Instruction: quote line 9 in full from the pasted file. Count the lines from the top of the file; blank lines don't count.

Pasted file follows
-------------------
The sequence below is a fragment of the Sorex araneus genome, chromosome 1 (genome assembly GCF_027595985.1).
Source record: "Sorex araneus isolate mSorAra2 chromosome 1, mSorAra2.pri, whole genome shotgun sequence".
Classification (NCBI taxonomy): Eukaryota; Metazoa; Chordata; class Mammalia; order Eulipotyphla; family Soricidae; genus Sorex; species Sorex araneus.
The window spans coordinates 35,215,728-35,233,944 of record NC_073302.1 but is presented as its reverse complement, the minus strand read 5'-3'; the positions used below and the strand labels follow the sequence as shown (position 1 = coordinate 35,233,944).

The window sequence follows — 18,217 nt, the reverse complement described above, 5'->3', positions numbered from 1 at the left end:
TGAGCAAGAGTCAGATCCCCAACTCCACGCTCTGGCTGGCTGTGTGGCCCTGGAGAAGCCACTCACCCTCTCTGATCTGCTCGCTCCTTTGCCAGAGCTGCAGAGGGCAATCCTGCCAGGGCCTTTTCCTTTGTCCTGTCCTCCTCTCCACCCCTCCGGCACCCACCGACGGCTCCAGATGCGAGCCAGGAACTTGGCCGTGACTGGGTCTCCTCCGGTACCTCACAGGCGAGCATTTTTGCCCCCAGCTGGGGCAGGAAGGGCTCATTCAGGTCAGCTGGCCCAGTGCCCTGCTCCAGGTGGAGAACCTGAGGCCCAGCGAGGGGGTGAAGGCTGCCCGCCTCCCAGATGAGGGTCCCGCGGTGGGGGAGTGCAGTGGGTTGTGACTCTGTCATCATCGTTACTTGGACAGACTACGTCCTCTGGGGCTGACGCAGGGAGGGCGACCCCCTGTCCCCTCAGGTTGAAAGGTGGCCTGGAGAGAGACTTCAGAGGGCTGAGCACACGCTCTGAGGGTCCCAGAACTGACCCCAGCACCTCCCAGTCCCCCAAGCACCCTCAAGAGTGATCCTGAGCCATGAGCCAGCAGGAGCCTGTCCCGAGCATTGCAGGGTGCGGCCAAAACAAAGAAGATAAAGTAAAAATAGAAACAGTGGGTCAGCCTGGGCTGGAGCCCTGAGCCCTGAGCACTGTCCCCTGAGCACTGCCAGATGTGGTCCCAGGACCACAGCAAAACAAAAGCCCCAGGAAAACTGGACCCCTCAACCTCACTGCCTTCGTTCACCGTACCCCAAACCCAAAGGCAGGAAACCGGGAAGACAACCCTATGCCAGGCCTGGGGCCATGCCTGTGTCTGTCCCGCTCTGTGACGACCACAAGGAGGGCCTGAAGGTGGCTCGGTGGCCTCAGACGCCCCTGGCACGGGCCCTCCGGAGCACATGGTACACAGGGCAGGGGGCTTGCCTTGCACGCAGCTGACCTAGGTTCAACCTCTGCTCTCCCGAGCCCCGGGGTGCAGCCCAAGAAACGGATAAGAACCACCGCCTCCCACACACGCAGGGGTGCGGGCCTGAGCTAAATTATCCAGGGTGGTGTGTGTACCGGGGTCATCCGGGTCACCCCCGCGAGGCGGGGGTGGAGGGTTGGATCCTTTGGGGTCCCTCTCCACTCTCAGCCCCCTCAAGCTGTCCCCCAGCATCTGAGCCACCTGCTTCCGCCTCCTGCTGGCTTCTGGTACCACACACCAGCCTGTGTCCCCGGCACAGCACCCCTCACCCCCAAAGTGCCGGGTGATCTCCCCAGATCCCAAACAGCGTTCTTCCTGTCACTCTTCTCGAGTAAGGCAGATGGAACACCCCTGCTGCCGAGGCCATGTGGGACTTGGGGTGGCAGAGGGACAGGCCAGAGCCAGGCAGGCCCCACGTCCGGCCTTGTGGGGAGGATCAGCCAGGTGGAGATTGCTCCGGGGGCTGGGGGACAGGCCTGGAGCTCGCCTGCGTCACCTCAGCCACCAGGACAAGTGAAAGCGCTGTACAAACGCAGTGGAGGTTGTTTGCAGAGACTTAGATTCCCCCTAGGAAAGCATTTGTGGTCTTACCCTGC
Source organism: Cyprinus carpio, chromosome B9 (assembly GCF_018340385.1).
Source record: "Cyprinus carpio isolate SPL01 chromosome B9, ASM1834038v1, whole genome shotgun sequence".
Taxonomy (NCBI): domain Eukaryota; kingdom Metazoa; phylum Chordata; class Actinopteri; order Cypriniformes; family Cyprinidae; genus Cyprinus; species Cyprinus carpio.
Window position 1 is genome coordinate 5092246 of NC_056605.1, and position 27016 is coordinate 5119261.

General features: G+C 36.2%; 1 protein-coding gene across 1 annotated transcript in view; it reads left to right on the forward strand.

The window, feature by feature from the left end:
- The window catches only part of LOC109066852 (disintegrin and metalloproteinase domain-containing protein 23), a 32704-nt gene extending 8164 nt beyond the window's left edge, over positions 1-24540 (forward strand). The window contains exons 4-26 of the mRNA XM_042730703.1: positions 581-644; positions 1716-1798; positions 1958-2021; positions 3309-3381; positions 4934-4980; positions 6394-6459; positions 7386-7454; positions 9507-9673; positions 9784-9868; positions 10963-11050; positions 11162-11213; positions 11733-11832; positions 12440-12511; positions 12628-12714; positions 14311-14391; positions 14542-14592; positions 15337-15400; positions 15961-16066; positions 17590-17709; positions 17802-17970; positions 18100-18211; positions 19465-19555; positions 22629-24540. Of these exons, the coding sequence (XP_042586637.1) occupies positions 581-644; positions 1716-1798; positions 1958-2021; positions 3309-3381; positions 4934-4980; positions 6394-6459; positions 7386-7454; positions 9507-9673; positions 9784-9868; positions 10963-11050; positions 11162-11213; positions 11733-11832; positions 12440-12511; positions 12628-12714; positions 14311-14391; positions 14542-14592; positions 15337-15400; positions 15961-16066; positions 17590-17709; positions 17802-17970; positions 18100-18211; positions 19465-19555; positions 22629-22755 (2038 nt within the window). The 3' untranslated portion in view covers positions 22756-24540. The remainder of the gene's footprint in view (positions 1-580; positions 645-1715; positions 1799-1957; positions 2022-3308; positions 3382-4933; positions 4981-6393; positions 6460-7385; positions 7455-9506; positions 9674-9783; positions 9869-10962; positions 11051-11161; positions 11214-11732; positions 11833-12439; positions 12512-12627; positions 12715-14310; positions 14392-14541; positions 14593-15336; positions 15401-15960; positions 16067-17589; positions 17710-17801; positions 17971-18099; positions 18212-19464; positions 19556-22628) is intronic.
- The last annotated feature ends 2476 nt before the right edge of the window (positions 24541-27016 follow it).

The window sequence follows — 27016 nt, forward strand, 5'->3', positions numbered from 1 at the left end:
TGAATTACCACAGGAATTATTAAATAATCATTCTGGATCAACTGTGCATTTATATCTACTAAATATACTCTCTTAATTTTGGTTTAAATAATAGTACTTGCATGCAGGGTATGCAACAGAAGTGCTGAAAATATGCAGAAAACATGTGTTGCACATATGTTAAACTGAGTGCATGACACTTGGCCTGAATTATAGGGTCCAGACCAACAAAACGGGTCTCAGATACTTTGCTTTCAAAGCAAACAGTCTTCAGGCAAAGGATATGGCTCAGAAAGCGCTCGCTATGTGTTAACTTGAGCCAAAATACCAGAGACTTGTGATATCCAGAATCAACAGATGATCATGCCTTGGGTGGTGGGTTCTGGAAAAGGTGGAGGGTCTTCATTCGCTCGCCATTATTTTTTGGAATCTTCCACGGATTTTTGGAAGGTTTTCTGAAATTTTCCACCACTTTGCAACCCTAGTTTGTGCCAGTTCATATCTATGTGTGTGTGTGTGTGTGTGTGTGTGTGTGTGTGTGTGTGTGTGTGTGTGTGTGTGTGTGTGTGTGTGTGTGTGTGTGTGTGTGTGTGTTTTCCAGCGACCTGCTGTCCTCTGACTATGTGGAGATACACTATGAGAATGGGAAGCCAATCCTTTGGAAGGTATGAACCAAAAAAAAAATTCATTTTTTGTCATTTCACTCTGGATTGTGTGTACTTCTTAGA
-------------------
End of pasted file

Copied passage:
Taxonomy (NCBI): domain Eukaryota; kingdom Metazoa; phylum Chordata; class Actinopteri; order Cypriniformes; family Cyprinidae; genus Cyprinus; species Cyprinus carpio.